How many negawatts do I need before I retire?

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By Elisa Wood

December 3, 2009

A candy shop owner on Cape Cod offers a new approach to build a retirement portfolio: put solar panels on your roof.

“We looked at the stock market last year and it didn’t look too good so we decided to invest in electricity,” said Ray Hebert, owner of Stage Stop Candy in Dennisport, in an article on by Nicole Muller.

Thanks to today’s generous state and federal subsidies, Hebert expects to recover costs in five years and then begin collecting a return on investment of 13.8%. “What investment can guarantee that?” he asks. “And since electricity costs are expected to climb, my profit will go up, up, up over time.” He plans to channel the savings into his retirement account.

I’m not a financial planner, so won’t pretend to know if Hebert’s numbers are correct. But his reasoning points out a new and growing way consumers and businesses have begun to think about electricity. Efficiency allows them to not only save money, but also to earn it.

In Hebert’s case, he is saving money by using a generation source that has no fuel costs – sunshine is free – and by taking advantage of Massachusetts net metering laws, which allow consumers to sell back to the local utility any excess power generated by their solar panels.

But there are other ways, as well, that consumers can earn a return on electricity savings. Neighboring Connecticut, for example, has become the king of monetizing energy savings through its innovative energy efficiency certificates. The certificates represent energy savings (negawatts) businesses achieve when they install efficient technologies. Each megawatt-hour of savings equates to one certificate. The businesses then sell the certificates to utilities or retail electricity suppliers who use them to prove to regulators that they’ve achieved state-mandated levels of energy savings.

So far, the Connecticut program is largely confined to businesses, although homeowners are eligible. Private companies have been trying to come up with ways the householder can easily participate, but are having trouble convincing state regulators that their programs can work. One company proposed a green stamps approach, where customers could buy lights, appliances and other efficiency equipment through certificate savings. (See the CPower case before the Connecticut Department of Public Utility Control:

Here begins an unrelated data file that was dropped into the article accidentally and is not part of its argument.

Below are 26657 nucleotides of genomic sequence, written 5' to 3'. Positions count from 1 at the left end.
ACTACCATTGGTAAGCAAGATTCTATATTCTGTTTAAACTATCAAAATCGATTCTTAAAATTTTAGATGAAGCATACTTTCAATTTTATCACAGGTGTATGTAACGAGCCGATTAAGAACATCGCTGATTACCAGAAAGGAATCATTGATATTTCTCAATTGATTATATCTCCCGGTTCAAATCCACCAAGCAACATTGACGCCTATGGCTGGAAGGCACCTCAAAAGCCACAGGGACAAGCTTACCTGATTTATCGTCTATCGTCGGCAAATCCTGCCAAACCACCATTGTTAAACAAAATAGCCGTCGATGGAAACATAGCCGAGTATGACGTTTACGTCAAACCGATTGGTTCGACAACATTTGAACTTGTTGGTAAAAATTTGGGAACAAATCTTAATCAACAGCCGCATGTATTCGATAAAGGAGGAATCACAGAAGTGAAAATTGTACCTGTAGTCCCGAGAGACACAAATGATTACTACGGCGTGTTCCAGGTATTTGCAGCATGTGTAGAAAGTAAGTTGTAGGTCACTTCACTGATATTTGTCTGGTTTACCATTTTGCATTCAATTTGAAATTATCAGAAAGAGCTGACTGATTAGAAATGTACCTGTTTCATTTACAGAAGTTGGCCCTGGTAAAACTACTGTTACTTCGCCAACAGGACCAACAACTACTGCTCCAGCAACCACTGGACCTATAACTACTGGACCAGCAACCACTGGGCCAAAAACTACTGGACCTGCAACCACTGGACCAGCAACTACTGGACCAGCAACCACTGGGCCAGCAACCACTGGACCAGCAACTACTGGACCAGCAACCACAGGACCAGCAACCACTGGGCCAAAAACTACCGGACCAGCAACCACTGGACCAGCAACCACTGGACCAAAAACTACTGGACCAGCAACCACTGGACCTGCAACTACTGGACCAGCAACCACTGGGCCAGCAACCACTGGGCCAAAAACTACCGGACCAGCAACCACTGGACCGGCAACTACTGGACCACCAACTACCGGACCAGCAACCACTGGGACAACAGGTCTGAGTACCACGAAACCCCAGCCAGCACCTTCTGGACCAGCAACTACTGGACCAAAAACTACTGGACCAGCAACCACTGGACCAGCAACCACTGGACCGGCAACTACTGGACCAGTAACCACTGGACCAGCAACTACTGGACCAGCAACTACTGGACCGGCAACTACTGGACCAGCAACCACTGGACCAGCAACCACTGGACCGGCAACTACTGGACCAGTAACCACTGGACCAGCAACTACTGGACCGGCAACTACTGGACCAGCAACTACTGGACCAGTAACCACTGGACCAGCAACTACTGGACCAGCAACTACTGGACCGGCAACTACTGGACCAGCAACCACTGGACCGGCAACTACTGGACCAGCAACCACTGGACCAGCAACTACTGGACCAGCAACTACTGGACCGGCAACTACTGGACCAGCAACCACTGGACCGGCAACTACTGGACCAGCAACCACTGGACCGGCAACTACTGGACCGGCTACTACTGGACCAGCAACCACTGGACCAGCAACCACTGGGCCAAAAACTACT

Programs that monetize electricity savings are likely to grow as more utilities install smart meters in homes and businesses. Smart meters let consumers see when and how they use electricity, so that they can better control costs. Connecticut Light & Power found that consumers who participated in a smart meter pilot program liked using the devices, although those who did so for environmental reasons were more satisfied than those who participated to save money. This isn’t surprising since residential customers only saved $24.69 on average from June 1 to August 31, 2009.

Would the savings be more meaningful if packaged into an investment that increases the value of the money — the Cape Cod candy shop owner’s approach? The possibilities are many: Pairing energy efficiency companies with financial firms to offer energy savings retirement accounts or college funds, or perhaps channeling the money into tax deductible donations. Whatever the case, translating kilowatt-hour savings into concrete financial products for consumers offers intriguing market possibilities for the electricity industry.

Visit Elisa Wood at and pick up her free Energy Efficiency Markets podcast and newsletter.

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About Elisa Wood

Elisa Wood is the chief editor of She has been writing about energy for more than three decades for top industry publications. Her work also has been picked up by CNN, the New York Times, Reuters, the Wall Street Journal Online and the Washington Post.


  1. Investing in electricity has indeed become the forefront today of modern-day investing as the realized returns are much higher than traditional stocks. My client, Low Cost Power offers a new solution to the traditional Connecticut Electricity Company and their overpriced electricity rates.